On the internet, you’re shouting into a crowded room. Everyone’s attention is limited, and you have limited time to make it clear to a reader or viewer that you’re talking directly to them.
Once they’re sure you’re talking to them? You have to keep their interest. But at least you’re already past the first, and biggest, barrier.
Every opportunity they have to ask the question “are they talking to me?”, you run the risk of losing them entirely. At all costs, avoid creating those opportunities!
By the way, if you’re thinking to yourself “well, my product could be used by lots of different audiences”, that’s great; but it’s not an excuse to be overly-general in your messaging or offering.
Unless you have tons of money to throw at advertising, PR, and sales, the more specific you can be with your messaging, the better.
Your job is to be clear about who you’re trying to reach; so clear that you can say the thing they identify as (or a problem they identify with) and they’d turn around immediately in the “crowded room” of the Internet.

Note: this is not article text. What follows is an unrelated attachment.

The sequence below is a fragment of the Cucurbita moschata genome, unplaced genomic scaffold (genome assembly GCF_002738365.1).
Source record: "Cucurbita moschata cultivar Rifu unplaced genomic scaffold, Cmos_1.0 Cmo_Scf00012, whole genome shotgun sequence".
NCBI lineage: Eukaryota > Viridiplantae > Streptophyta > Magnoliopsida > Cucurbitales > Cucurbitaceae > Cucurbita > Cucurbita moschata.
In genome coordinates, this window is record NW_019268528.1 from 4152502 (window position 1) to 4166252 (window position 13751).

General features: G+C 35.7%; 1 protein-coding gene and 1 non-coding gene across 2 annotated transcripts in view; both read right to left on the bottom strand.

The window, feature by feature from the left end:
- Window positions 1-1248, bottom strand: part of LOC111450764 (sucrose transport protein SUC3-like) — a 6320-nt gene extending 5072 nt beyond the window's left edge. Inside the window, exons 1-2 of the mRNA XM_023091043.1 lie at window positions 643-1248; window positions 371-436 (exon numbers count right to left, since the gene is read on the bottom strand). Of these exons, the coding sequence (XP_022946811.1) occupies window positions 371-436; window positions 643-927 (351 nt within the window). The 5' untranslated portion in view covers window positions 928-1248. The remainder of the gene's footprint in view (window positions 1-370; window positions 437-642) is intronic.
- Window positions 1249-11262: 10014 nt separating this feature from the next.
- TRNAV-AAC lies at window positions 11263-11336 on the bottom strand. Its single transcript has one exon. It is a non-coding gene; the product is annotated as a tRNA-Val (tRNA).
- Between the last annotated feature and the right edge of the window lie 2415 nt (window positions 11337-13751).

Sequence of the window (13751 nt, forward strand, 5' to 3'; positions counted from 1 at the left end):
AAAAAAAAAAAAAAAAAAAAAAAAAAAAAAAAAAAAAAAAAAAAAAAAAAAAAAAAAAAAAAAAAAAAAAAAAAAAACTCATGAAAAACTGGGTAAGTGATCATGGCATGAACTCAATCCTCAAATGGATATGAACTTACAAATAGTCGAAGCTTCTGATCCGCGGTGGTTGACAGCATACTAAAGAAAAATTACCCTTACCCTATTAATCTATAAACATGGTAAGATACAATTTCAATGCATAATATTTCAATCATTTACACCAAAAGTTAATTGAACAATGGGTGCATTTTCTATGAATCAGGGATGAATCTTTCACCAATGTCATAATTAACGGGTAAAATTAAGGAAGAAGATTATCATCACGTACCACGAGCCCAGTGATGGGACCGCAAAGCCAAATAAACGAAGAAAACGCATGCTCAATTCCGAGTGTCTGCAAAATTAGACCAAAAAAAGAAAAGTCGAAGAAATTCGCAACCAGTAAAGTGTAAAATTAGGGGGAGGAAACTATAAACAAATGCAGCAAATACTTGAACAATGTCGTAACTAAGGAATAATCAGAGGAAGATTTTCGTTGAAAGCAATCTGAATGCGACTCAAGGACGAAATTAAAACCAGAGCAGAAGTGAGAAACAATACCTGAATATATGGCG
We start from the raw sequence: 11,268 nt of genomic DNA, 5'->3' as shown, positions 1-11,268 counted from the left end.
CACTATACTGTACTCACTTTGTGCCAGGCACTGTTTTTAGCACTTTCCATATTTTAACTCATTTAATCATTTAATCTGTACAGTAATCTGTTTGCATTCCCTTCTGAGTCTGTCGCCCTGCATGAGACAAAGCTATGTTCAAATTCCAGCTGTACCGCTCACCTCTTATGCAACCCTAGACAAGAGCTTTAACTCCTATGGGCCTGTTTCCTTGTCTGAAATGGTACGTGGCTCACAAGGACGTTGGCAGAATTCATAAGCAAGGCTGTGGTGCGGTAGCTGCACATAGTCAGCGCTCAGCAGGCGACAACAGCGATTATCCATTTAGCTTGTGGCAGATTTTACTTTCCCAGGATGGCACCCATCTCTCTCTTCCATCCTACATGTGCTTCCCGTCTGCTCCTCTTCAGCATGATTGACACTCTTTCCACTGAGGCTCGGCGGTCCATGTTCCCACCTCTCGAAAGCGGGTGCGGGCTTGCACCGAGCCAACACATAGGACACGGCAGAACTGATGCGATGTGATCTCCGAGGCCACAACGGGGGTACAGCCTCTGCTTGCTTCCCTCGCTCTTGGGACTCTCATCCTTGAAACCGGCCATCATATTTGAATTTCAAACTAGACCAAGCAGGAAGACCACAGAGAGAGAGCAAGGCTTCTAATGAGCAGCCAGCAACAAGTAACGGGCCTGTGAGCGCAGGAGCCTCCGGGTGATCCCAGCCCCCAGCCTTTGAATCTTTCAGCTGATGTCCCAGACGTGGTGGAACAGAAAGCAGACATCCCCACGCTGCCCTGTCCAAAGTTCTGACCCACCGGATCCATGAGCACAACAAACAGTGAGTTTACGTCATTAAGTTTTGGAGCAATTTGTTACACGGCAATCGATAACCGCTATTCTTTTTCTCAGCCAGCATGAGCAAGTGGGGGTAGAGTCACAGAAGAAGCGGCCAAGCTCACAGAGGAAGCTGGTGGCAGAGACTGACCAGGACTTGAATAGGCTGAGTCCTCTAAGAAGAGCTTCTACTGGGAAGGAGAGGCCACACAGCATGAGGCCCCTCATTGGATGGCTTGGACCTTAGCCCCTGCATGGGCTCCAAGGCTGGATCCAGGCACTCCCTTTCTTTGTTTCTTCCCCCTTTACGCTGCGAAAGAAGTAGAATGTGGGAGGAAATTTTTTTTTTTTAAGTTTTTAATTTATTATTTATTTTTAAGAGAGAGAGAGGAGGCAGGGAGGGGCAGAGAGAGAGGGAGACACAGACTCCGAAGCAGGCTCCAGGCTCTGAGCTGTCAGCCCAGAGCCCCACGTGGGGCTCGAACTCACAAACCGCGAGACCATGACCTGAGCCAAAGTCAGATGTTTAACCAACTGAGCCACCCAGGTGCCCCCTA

Choosing whose attention to grab really, really, matters
In a recent post on the Indie Hackers forum, someone shared the results of a recent pair of launches:
Just because you have access to them, doesn’t mean they’re the people you want to reach.
The source of the attention you seek matters because it defines what is likely to happen after you get their attention.
- Do the people visiting already pay for things like yours?
- Do the people who click take action (e.g. sign up for an account or newsletter)?
- If they sign up, do they USE the thing?
You can’t predict the behavior of individuals, but audiences tend to behave predictably on average.
The biggest clue that sites like HN and Product Hunt aren’t going to be as useful as a more focused watering hole is by asking yourself questions like:
- Who is in this audience?
- Why do these people come to this site?
- What do they have in common?
- What kinds of conversations happen in the discussion/comments?
The more broad and vague your answers are with these questions, the lower quality the traffic is likely to be. For PH and HN, all the answers are pretty too-general-feeling.
Looking to launch to people who care?
Let’s go back to the example from the Indie Hackers forum:
Think about that niche newsletter, and what it represents.
Instead of focusing on the list of email addresses, think about why the people behind those email addresses signed up in the first place.
- Because they are looking for help, advice, ideas, and inspiration.